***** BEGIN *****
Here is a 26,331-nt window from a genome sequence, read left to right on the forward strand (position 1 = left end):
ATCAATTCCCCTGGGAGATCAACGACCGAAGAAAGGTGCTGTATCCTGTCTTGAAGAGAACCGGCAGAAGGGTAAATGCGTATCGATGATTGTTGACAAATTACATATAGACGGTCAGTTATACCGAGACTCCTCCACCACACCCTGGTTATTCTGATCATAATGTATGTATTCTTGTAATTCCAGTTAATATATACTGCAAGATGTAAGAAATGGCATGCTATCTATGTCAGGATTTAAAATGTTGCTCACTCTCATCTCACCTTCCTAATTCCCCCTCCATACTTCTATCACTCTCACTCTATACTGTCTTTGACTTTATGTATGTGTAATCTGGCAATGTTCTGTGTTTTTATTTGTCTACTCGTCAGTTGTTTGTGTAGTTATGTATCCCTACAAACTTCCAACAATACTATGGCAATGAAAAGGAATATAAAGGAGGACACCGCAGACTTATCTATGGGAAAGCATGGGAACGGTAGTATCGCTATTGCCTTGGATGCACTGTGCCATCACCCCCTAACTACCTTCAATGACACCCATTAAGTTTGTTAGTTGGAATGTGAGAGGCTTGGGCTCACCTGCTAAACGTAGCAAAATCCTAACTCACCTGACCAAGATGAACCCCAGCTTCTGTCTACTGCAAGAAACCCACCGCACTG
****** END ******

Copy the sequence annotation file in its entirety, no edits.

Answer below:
Here is a 26,331-nt window from a genome sequence, read left to right on the forward strand (position 1 = left end):
ATCAATTCCCCTGGGAGATCAACGACCGAAGAAAGGTGCTGTATCCTGTCTTGAAGAGAACCGGCAGAAGGGTAAATGCGTATCGATGATTGTTGACAAATTACATATAGACGGTCAGTTATACCGAGACTCCTCCACCACACCCTGGTTATTCTGATCATAATGTATGTATTCTTGTAATTCCAGTTAATATATACTGCAAGATGTAAGAAATGGCATGCTATCTATGTCAGGATTTAAAATGTTGCTCACTCTCATCTCACCTTCCTAATTCCCCCTCCATACTTCTATCACTCTCACTCTATACTGTCTTTGACTTTATGTATGTGTAATCTGGCAATGTTCTGTGTTTTTATTTGTCTACTCGTCAGTTGTTTGTGTAGTTATGTATCCCTACAAACTTCCAACAATACTATGGCAATGAAAAGGAATATAAAGGAGGACACCGCAGACTTATCTATGGGAAAGCATGGGAACGGTAGTATCGCTATTGCCTTGGATGCACTGTGCCATCACCCCCTAACTACCTTCAATGACACCCATTAAGTTTGTTAGTTGGAATGTGAGAGGCTTGGGCTCACCTGCTAAACGTAGCAAAATCCTAACTCACCTGACCAAGATGAACCCCAGCTTCTGTCTACTGCAAGAAACCCACCGCACTG